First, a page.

Companies gain new edge
- By Gail Repsher Emery
- Jul 06, 2004
Safety Act gives limited liability to four contractors
Washington lawyer Raymond Biagini wrote the main liability provision of the Safety Act and helped two of the first four companies apply for their coverage. The companies were granted protection for their products and services. Biagini has 40 more applications in the works.
The four companies that have received limited legal liability protection from the Homeland Security Department for an anti-terrorism product or service have an advantage that their competitors don't: assurance that they won't be sued for unlimited damages if a terrorist attack causes their technologies to fail.
The protection, made available under the Safety Act and granted June 18 by the Homeland Security Department, has given the four companies a new marketing tool.
The message to potential buyers is: "Why would you buy any other technology?" said Raymond Biagini, a Washington lawyer who wrote the core Safety Act provision that became law. He also helped two of the four firms apply for Safety Act coverage.
The four companies that got protection are Lockheed Martin Corp. of Bethesda, Md., Northrop Grumman Corp. of Los Angeles, both large firms; Teledyne Brown Engineering Inc. of Huntsville, Ala., a midsize company; and Michael Stapleton Associates of New York, a small company.
For Teledyne Brown Engineering, the threat of unlimited liability was enough to keep its WaterSabre off the market until now. WaterSabre is a remotely operated, high-pressure water jet that can cut through metal containers to let technicians see inside a container or potential explosive device without getting hurt.
The product has been demonstrated in several cities, including Houston, Phoenix and Ottawa, and loaned to a New York training facility, but Teledyne Brown has not sold it, said Mike Scherer, vice president of business development.
"We've held off making it commercially available pending Safety Act approval," Scherer said. "If we had to buy [insurance] coverage for terrorist attacks, we wouldn't eat that cost. It would be folded into the government's costs, so [the Safety Act protection is] a smart move on the part of the department."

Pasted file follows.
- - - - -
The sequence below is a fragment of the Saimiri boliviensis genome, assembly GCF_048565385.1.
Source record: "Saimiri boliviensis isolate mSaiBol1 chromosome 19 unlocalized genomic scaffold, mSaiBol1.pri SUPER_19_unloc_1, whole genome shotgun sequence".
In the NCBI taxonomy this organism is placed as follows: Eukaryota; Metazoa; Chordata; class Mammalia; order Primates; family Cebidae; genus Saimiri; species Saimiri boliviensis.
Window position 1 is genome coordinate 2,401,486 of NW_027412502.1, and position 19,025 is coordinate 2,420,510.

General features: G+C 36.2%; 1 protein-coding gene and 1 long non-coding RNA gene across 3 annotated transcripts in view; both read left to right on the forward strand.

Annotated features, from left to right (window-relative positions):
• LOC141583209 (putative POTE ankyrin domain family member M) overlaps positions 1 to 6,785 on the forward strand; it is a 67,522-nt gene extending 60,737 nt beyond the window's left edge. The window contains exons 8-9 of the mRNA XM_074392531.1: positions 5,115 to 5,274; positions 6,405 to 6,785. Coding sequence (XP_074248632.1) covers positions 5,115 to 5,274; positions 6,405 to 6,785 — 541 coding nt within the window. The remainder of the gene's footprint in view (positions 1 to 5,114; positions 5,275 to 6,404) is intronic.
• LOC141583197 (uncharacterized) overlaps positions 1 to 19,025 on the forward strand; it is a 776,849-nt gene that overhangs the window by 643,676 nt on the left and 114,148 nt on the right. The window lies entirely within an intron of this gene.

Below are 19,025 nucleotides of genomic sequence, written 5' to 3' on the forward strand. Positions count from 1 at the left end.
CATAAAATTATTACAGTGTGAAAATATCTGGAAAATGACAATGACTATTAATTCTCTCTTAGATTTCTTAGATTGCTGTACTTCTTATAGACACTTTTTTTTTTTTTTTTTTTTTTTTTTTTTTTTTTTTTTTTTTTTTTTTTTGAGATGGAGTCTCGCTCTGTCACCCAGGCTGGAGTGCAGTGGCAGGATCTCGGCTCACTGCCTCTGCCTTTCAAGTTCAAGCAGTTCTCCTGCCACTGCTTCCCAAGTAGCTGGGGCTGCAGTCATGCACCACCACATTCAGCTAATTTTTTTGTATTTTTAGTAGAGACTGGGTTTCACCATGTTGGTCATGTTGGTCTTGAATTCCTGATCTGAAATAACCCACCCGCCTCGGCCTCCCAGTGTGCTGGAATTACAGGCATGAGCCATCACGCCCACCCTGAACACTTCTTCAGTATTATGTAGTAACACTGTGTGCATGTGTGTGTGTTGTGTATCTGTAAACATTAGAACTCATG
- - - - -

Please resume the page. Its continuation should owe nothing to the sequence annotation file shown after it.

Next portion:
The Safety Act is part of the Homeland Security Act of 2002. It limits the liability of sellers of qualified anti-terrorism technologies if a terrorist attack occurs and causes the sellers' products or services to fail through no fault of their own.
Some industry executives said that without the limited liability provided by the Safety Act, their companies could face financial ruin if their technologies failed because of a terrorist attack.
When companies apply for protection under the Safety Act, Homeland Security officials determine if their technologies merit liability protection and what level of insurance the companies should be required to carry.
"It was critically important for us and for the department to get approval [for protection] so the technology can be used to help save lives," said Terry Kees, vice president of homeland security systems at Lockheed Martin. "Without it, we would have to consider the liability implications of its use."
Lockheed Martin got coverage for its automated, threat-based risk assessment platform, a computer system that provides near real-time terrorism threat analysis. It is used in Capps II, the Computer-Assisted Passenger Prescreening System that identifies potentially dangerous airline travelers.
Northrop Grumman got protection for its biohazard detection system, which the U.S. Postal Service uses to detect trace levels of DNA from anthrax spores and other biological agents as mail is processed.
Michael Stapleton Associates got protection for its SmartTech system and explosion detection services. SmartTech is a high-speed video and audio system that lets offsite bomb technicians view suspicious items during X-ray screenings and offer guidance in handling those items.